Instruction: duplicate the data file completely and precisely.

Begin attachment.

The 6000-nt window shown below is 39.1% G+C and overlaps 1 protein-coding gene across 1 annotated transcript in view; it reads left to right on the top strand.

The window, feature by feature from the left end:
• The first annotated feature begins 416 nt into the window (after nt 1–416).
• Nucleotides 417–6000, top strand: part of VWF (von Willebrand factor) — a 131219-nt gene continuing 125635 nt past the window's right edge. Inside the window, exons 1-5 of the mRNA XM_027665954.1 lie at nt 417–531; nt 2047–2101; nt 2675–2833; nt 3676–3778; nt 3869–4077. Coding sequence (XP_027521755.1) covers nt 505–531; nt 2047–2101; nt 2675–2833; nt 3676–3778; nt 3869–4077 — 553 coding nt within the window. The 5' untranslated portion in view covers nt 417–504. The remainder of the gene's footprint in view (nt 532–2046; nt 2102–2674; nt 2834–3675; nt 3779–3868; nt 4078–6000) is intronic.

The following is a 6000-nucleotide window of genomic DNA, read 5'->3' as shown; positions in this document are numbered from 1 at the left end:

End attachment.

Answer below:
The 6000-nt window shown below is 39.1% G+C and overlaps 1 protein-coding gene across 1 annotated transcript in view; it reads left to right on the top strand.

The window, feature by feature from the left end:
• The first annotated feature begins 416 nt into the window (after nt 1–416).
• Nucleotides 417–6000, top strand: part of VWF (von Willebrand factor) — a 131219-nt gene continuing 125635 nt past the window's right edge. Inside the window, exons 1-5 of the mRNA XM_027665954.1 lie at nt 417–531; nt 2047–2101; nt 2675–2833; nt 3676–3778; nt 3869–4077. Coding sequence (XP_027521755.1) covers nt 505–531; nt 2047–2101; nt 2675–2833; nt 3676–3778; nt 3869–4077 — 553 coding nt within the window. The 5' untranslated portion in view covers nt 417–504. The remainder of the gene's footprint in view (nt 532–2046; nt 2102–2674; nt 2834–3675; nt 3779–3868; nt 4078–6000) is intronic.

The following is a 6000-nucleotide window of genomic DNA, read 5'->3' as shown; positions in this document are numbered from 1 at the left end: